“The Great Way is not difficult for those who have no preferences. When love and hate are both absent everything becomes clear and undisguised. Make the smallest distinction, however, and heaven and earth are set infinitely apart. If you wish to see the truth then hold no opinion for or against.” – Sengstan
Sengstan was the Third Zen Patriarch, known in Japanese as Kanchi Sosan. This quotation is from his famous Zen poem, “Faith Mind.”
I’ve been asking myself how I can “hold no opinion for or against” when I see someone I love doing things that cause her pain. Perhaps when “love and hate are both absent” this is possible, but even then, can this work in all situations? Is there a difference between drinking oriyoki tea with all the bits and pieces of residual food and not making a distinction, not even squirming when that taste crosses your lips and slides down your throat, and not saying anything when someone you love is way off track? But look, the operative word here is “love” and I’m already making distinctions between one thing and another. I have so many opinions.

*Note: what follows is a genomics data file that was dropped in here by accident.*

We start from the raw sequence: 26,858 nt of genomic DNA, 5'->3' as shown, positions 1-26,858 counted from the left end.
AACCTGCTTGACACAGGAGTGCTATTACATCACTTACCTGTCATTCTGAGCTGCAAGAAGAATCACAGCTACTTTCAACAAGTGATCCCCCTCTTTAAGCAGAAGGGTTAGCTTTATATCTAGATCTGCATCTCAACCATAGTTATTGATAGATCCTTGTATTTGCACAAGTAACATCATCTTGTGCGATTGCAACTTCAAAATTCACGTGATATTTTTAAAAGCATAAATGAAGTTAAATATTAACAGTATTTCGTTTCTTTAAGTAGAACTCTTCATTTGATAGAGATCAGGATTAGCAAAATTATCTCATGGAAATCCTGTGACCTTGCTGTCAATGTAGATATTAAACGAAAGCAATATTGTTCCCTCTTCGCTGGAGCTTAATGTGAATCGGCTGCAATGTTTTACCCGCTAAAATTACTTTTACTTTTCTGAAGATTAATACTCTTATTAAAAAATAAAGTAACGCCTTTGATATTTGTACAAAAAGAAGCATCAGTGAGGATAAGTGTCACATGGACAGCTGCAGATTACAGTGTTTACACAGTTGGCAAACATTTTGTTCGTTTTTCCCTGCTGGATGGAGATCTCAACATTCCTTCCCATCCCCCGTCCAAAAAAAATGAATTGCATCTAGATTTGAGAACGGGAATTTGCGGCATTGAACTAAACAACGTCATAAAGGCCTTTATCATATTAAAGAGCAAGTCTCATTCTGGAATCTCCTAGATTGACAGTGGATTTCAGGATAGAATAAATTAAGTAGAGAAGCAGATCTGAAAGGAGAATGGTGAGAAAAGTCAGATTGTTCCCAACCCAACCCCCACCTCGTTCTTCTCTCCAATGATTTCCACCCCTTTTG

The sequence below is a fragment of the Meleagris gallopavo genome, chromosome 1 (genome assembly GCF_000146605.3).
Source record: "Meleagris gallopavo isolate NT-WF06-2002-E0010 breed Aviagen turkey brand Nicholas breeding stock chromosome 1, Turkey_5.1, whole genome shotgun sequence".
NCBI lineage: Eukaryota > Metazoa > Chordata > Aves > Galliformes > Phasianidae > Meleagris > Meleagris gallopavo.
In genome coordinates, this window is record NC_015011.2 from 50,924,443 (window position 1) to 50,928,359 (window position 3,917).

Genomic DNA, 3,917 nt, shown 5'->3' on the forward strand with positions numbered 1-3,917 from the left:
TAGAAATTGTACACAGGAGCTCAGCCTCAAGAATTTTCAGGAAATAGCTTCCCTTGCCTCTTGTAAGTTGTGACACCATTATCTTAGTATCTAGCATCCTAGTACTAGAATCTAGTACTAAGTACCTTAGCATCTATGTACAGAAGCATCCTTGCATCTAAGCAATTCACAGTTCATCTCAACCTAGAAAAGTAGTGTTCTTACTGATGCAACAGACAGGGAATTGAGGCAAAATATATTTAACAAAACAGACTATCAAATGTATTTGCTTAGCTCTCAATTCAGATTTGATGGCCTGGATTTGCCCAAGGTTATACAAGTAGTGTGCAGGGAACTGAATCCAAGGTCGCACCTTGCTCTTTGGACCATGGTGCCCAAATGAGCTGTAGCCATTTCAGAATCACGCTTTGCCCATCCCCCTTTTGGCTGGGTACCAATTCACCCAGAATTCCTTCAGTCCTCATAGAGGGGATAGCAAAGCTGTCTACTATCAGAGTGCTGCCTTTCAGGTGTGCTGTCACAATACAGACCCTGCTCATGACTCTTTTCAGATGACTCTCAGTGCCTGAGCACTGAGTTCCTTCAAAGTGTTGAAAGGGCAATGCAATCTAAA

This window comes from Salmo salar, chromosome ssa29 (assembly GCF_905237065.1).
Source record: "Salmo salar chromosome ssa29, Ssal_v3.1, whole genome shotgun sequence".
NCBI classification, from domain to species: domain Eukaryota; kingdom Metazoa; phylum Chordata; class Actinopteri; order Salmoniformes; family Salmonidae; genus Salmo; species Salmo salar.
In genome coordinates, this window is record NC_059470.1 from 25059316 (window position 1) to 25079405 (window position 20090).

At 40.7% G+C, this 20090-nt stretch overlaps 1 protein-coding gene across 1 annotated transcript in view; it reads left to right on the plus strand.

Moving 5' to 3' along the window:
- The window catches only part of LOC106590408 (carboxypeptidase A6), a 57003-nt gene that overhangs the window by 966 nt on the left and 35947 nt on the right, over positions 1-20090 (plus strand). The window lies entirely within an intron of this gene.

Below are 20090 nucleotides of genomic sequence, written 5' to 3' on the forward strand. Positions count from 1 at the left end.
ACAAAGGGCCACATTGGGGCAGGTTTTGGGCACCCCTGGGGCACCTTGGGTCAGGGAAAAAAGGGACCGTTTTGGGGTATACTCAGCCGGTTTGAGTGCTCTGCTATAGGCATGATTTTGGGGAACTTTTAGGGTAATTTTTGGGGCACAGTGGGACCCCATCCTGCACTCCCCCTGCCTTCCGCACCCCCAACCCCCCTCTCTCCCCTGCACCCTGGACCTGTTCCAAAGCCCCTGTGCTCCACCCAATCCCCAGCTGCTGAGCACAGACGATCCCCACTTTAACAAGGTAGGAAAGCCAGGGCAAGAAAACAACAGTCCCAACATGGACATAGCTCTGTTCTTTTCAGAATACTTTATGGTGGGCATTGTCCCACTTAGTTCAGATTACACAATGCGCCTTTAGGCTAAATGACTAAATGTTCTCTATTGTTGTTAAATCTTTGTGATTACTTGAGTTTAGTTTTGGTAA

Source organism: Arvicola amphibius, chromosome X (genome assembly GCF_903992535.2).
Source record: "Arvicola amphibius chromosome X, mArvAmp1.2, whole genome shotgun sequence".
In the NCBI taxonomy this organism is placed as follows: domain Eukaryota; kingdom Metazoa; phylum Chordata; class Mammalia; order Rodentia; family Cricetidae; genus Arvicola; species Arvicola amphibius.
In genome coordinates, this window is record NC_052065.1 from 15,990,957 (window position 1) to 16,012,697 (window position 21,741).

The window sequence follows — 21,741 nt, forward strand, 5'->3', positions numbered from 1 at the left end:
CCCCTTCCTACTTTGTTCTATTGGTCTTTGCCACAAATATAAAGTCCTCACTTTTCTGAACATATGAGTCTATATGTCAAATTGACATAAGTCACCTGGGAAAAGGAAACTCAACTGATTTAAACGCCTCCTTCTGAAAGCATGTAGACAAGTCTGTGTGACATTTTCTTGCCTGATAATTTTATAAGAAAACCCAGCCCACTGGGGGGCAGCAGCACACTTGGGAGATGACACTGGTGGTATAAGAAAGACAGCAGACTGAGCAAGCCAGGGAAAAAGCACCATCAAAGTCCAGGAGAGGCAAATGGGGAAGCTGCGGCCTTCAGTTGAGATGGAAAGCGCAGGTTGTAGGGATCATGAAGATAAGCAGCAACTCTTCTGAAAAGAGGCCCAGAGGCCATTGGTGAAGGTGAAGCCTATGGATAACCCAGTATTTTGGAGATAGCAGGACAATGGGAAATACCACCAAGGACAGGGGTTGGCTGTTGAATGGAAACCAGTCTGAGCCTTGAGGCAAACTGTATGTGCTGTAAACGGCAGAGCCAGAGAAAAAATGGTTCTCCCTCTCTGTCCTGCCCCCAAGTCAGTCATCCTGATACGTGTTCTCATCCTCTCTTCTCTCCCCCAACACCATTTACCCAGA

However, who was Kanchi Sosan? He was a monk. Probably celibate. Very little is known about him. If he had been a woman who had carried a child in his womb for nine months would/could he have written these words?
Perhaps I need to keep these words in mind while still doing what needs to be done in the Relative. Zen is also about looking at what is right in front of you and responding to that in a skillful way. Perhaps speaking up and having an opinion can also be upaya, skillful means.
Maezumi Roshi said to me, “You know what to do.” These five simple little words have a profound meaning. Look at them. Be with them.
I will honor my own innate wisdom.